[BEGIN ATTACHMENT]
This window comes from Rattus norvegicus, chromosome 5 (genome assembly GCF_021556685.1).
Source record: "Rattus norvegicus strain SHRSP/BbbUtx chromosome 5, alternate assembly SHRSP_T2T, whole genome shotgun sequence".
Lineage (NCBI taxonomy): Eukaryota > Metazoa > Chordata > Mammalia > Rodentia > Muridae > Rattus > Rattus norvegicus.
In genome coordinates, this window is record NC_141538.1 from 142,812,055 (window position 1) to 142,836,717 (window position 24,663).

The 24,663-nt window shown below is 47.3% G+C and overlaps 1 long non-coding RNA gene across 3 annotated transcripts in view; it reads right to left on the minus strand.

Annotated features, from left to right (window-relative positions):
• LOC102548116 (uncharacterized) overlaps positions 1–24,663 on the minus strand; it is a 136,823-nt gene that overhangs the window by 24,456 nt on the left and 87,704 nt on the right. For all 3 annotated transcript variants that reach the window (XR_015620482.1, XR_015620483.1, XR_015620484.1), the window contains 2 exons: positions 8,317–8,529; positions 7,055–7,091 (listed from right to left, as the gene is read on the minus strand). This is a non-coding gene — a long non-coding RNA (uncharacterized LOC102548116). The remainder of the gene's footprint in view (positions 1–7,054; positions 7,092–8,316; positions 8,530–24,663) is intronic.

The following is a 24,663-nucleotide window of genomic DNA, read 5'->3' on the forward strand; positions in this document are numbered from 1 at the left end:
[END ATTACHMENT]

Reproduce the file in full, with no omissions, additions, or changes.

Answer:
This window comes from Rattus norvegicus, chromosome 5 (genome assembly GCF_021556685.1).
Source record: "Rattus norvegicus strain SHRSP/BbbUtx chromosome 5, alternate assembly SHRSP_T2T, whole genome shotgun sequence".
Lineage (NCBI taxonomy): Eukaryota > Metazoa > Chordata > Mammalia > Rodentia > Muridae > Rattus > Rattus norvegicus.
In genome coordinates, this window is record NC_141538.1 from 142,812,055 (window position 1) to 142,836,717 (window position 24,663).

The 24,663-nt window shown below is 47.3% G+C and overlaps 1 long non-coding RNA gene across 3 annotated transcripts in view; it reads right to left on the minus strand.

Annotated features, from left to right (window-relative positions):
• LOC102548116 (uncharacterized) overlaps positions 1–24,663 on the minus strand; it is a 136,823-nt gene that overhangs the window by 24,456 nt on the left and 87,704 nt on the right. For all 3 annotated transcript variants that reach the window (XR_015620482.1, XR_015620483.1, XR_015620484.1), the window contains 2 exons: positions 8,317–8,529; positions 7,055–7,091 (listed from right to left, as the gene is read on the minus strand). This is a non-coding gene — a long non-coding RNA (uncharacterized LOC102548116). The remainder of the gene's footprint in view (positions 1–7,054; positions 7,092–8,316; positions 8,530–24,663) is intronic.

The following is a 24,663-nucleotide window of genomic DNA, read 5'->3' on the forward strand; positions in this document are numbered from 1 at the left end: